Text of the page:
This year has seen an incredible range of trucks announced, from Transformer-like behemoths to old-fashioned American pickups ready to tackle anything. Here are the best examples of we've seen in our travels around the globe during 2016.


As we were busy covering the rise of electric cars in Paris, RAM was putting the finishing touches on one of the most capable trucks it has ever built. Designed in a similar mould to the Ford Raptor, the Rebel TRX cranks the RAM formula up to the max for flat-out running over any terrain.

Power comes from a detuned version of the supercharged HEMI V8 from the Hellcat. It puts out 575 hp (429 kW), enough to make the Rebel TRX the most powerful midsize truck RAM has ever produced. Top speed is quoted at more than 100 mph (161 km/h), though unlike most cars and trucks, though, the company is adamant it'll do that speed across dirt and rocks, or snow and ice.

Crucial to its off-road ability is an upgraded suspension with 13-inches of travel. That's an increase of 40 percent over stock, and the same amount as the Ford Raptor offers. Bypass shocks at all corners should keep the car flat and composed, and the TRX rides on custom beadlock wheels wrapped in all-terrain tires.

Nissan Titan XD Warrior

Having filled the space between midsize and full-size trucks with the Titan XD, Nissan used the Detroit Auto Show to demonstrate what a battle-ready version would look like. Beyond the steroidal exterior styling, the Warrior has been treated to a full suspension makeover and durable interior.

Up front, custom upper and lower control arms with performance ball-joints and race-style internal bypass reservoir coilovers have been fitted, and the rear is treated to new shocks and adjusted-length prototype axles. All four corners have also been treated to hydraulic pressurized bump stops, too, and the car sits a full 2.8 inches (7.1 cm) higher than standard.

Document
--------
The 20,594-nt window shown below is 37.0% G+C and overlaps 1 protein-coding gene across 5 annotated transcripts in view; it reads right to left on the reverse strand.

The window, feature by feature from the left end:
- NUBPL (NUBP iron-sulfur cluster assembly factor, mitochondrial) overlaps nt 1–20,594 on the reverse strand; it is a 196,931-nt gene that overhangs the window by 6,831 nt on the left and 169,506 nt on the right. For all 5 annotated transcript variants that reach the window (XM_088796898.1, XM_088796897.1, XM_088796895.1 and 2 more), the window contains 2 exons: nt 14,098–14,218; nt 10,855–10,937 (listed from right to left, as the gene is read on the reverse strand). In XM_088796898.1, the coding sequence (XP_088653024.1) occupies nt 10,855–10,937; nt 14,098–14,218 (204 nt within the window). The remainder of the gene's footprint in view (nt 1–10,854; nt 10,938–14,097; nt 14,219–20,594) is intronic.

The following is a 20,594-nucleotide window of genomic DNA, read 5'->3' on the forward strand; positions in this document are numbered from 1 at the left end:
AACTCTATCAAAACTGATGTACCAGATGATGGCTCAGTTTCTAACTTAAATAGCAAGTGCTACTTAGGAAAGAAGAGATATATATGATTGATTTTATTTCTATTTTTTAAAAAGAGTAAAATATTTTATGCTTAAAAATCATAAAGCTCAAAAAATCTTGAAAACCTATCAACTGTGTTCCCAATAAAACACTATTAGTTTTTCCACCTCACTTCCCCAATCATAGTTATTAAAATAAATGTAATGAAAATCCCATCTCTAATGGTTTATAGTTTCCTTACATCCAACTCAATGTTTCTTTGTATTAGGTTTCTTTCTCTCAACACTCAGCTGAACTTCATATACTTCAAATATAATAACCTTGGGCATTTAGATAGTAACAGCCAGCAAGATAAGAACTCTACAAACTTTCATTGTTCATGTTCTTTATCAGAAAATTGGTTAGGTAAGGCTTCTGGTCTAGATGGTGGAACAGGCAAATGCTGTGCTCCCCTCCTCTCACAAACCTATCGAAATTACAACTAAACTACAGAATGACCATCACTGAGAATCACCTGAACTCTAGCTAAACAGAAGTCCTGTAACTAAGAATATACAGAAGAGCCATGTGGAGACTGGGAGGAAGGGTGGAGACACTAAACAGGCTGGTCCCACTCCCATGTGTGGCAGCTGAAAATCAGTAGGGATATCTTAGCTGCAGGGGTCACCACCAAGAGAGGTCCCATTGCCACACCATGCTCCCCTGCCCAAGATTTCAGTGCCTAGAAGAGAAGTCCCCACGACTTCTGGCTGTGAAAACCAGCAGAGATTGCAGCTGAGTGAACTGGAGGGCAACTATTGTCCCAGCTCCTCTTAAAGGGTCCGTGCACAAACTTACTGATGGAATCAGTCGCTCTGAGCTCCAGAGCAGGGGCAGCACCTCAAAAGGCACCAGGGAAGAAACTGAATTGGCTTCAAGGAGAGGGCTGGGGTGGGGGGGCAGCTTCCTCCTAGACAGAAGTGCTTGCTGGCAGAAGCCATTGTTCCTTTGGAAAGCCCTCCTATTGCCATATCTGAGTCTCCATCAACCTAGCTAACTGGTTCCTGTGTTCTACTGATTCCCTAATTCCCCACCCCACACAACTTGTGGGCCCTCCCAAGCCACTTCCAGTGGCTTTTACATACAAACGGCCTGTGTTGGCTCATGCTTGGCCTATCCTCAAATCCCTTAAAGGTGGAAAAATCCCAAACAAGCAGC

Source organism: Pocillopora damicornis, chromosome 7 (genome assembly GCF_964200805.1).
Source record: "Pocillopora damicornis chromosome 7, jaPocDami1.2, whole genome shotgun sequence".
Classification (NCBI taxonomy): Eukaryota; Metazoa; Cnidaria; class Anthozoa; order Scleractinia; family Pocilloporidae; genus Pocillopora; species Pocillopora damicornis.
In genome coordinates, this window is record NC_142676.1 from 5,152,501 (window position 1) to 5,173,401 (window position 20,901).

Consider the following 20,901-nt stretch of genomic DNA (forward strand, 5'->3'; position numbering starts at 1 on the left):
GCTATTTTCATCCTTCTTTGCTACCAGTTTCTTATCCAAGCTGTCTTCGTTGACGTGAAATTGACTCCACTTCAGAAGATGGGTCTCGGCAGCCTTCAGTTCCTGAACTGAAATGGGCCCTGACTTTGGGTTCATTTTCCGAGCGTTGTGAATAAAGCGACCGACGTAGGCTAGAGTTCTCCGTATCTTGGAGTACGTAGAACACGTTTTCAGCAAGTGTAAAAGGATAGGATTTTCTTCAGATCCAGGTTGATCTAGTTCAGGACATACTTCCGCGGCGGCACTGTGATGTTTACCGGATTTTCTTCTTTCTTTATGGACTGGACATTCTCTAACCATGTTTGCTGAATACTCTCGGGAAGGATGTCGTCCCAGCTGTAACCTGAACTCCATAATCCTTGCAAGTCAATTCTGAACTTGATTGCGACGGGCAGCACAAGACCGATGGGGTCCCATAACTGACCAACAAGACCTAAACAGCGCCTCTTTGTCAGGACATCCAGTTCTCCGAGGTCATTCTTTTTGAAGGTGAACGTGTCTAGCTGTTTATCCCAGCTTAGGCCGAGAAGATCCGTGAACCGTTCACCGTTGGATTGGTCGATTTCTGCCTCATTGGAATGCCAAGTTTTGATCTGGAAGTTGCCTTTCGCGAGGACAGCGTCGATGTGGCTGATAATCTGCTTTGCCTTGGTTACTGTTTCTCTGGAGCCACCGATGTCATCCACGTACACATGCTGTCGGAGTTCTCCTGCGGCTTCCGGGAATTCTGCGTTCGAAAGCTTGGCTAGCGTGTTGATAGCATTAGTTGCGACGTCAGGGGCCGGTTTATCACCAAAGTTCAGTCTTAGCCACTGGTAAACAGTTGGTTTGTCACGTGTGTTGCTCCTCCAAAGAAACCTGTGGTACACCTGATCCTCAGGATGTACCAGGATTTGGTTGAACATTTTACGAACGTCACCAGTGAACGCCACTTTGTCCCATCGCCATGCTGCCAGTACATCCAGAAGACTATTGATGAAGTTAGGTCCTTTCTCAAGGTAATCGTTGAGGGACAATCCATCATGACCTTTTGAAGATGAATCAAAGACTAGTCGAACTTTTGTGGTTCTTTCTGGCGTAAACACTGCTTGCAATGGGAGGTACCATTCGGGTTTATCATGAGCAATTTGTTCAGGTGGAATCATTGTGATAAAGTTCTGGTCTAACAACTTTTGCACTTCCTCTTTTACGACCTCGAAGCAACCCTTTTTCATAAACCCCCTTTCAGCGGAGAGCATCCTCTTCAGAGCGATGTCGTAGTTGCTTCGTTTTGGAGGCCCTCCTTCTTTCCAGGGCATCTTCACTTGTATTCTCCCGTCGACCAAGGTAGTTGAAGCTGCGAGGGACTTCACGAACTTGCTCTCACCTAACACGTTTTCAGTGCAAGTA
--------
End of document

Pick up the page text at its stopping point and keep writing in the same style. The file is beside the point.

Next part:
Inside, the Titan Warrior is fitted with a custom steering wheel milled from aluminum, heated and cooled cupholders and special toggle switches for the off-road gear. Carbon and chrome trim have been used to make the cabin feel more expensive, with orange highlights to complete the look. Unfortunately, Nissan hasn't mentioned any plans to actually put the Warrior into production, but we're still sitting here with fingers and toes crossed.

Honda Ridgeline

What do you need from a truck? No, what do you really need? For most people, the answer isn't 14 inches of suspension travel and lights brighter than the burning Sun. Rather than chasing wild off-road dreams with the Ridgeline, Honda set about making it all the pickup regular drivers could ever need.

Fans of the outgoing Ridgeline will be pleased to know the complex two-way tailgate and hidden in-bed trunk have both made it into the new generation car, and it still runs with a unibody construction. Although that means it won't hold as much cargo as body-on-frame trucks, it makes for a more refined drive.

The in-bed trunk can be drained through an integrated plug, which means it can be used as a mobile cooler, and an in-bed speaker system is optional. With the speakers specced and the trunk filled with ice, this could just be the perfect truck for tailgating. When you're not cooking hot dogs in a parking lot, the bed is wide enough to fit a pallet between the arches – something no other midsize truck can do.

Chevrolet Colorado ZH2